The Chicago-based Punk Planet first emerged in the fanzine boom of the mid-1990's, and soon rose to challenge the seminal Maximum Rock'n Roll as the dominate publication documenting the American punk rock scene. Early issues of the 'zine were rough and clearly trying to emulate the format of MRnR, however, the publication would later develop into a force in its own right.

Published bi-monthly, Punk Planet has the requisite band interviews and record reviews one would expect from a punk rock fanzine, however, its strength lies in its hard left political writing, not its music journalism. Over the years, Punk Planet has dealt with issues of labor, race, gender, sexuality, etc. that many of its peers ignore. It is, for example, a stalwart supporter of the anti-globalization and contemporary anti-war movements, and famously challenged the U.S.-led sanctions on Iraq.

In addition to its politics, it's arguable that Punk Planet was a major force in the underground popularization of the "emo" subgenre of hardcore in the middle 1990's. Without Punk Planet to document the early efforts of such bands as Braid, Texas is the Reason, the Promise Ring, Jejune, etc., it's arguable that bands like the Dashboard Confessional and Jimmy Eat World would never have been successful.

Although it has abandoned its early "newsprint" days, Punk Planet is not exactly Spin, either. Despite a focus on graphic design (which has often been a source of contention within the punk community), the publication still maintains a black and white interior that could hardly be described "slick." Clean and polished perhaps, but definitely not overbearing in the manner of entertainment and women's magazines.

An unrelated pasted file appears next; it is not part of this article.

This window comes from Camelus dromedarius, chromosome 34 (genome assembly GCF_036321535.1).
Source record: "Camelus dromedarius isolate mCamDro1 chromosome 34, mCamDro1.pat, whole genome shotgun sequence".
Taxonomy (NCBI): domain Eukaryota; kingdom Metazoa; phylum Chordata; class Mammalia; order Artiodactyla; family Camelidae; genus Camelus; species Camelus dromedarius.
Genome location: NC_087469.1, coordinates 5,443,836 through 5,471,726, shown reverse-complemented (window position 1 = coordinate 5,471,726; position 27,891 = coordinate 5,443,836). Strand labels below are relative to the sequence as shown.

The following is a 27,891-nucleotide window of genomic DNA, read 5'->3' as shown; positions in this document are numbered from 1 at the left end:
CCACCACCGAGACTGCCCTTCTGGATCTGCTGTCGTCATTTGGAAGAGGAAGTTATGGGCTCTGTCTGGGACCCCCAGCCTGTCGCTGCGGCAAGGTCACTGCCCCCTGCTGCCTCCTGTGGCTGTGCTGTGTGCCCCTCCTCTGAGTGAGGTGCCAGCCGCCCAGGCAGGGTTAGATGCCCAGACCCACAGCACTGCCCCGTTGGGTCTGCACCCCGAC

In addition to the magazine, Punk Planet also exists on the web at PunkPlanet.com. But unlike other publications, Punk Planet does not reprint its content online, choosing instead to focus on community interaction and breaking news of interest to a left-leaning punk audience. Its editor and publisher, Dan Sinker, holds that freelance journalists should retain exclusive digital reprint rights for their work. Whether or not one agrees with this, it is indisputable that this policy exemplifies Punk Planet's commitment to progressive leftist politcs.

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